One of my goals (13 skills) was to learn more about bees, and to get some mason bees out there working on my fruit trees. Honey bees are still a plan, but not for a year or two.
My husband isn’t so sure about bees, not wanting to get stung. A friend of ours who has raised honey bees for several years, will be great help. Yes, stinging is a real possibility. I listened to his bee presentation at a local library a couple months ago. He was telling how bees get to know and like or dislike certain people. One of his sons couldn’t get too close to the bees or their humm would change to an angry humm. The bees didn’t mind him though. I was surprised to hear him recommend plastic instead of wood, as he build his from wood.
Honey bees take a bit of care and watching. Plan is to wait until we live over there to start with honey bees. Meanwhile, I’d love to make sure our fruit trees have plenty of pollinators. Mason bees.
Mason bees are easier to care for than honey bees. You don’t worry about getting stung. They are great pollinators. I’m not an expert on these tiny bees.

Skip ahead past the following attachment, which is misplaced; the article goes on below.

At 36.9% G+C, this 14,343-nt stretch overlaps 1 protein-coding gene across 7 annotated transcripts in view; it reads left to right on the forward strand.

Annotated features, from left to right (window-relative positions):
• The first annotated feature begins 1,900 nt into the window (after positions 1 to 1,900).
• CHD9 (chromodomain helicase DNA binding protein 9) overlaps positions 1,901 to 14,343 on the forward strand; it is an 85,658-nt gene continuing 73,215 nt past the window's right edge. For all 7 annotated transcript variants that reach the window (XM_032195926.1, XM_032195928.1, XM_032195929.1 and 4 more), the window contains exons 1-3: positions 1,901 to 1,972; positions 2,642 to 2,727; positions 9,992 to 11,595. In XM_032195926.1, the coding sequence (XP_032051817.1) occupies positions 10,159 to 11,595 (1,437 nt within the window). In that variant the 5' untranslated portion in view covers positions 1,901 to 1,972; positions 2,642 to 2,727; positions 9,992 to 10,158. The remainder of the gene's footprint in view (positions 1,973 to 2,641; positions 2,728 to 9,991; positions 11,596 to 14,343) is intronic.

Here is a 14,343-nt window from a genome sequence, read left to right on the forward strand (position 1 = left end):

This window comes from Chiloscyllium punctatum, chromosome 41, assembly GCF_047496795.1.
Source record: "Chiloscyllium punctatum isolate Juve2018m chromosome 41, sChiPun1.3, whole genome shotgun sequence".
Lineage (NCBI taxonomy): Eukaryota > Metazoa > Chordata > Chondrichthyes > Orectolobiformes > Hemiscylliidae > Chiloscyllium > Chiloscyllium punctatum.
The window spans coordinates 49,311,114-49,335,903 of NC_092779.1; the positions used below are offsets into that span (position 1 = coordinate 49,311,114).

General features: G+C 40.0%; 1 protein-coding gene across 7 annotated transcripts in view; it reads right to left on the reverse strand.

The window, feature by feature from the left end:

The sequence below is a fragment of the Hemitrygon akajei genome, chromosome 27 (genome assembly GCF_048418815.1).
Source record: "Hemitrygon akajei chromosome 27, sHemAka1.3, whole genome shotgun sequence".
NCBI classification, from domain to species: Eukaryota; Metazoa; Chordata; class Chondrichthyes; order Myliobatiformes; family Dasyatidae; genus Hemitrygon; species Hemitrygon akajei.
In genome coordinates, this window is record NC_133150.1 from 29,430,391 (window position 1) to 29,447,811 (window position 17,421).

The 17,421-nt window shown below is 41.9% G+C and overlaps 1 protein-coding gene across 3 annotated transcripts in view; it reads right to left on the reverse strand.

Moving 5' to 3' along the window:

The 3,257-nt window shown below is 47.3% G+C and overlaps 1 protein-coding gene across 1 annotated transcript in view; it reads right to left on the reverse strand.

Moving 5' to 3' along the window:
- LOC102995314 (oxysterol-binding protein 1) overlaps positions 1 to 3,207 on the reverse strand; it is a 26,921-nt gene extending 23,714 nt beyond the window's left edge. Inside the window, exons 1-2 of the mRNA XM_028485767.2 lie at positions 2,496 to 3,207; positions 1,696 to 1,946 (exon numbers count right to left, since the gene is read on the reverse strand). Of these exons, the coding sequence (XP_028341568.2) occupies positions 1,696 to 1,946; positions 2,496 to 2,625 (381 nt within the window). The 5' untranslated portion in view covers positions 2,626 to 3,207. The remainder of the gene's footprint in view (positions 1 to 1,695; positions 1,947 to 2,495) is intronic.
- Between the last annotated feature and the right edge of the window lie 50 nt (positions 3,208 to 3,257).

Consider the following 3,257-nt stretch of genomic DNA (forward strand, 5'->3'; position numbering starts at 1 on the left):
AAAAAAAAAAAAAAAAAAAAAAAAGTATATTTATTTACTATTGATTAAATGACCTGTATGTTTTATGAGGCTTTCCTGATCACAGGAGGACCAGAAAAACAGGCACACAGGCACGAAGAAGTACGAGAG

Jacob Nielson was going to be in my area the next week and explained the program. Basically I let him place his bees on my land as a free lease, he comes back and collects the bees and saves them until the next spring. I gave him directions to my place. He placed the bee house and the bees. Doesn’t get easier than that!
Our fruit tree area is on a north facing slope, with a spring fed creek at the bottom. Lots of mature oaks, hickories, beech trees. He placed their home on an oak tree, facing south (which is also towards my fruit trees) with the creek behind them.
When I visited first day of spring, I found lots of pollinators on my plum trees. Many of these were mason bees of some variety. (See, I told you I’m not an expert). They look more like a fly or flying ant than a bumble bee. My oldest daughter said they were like little fairies working in my trees. Nice!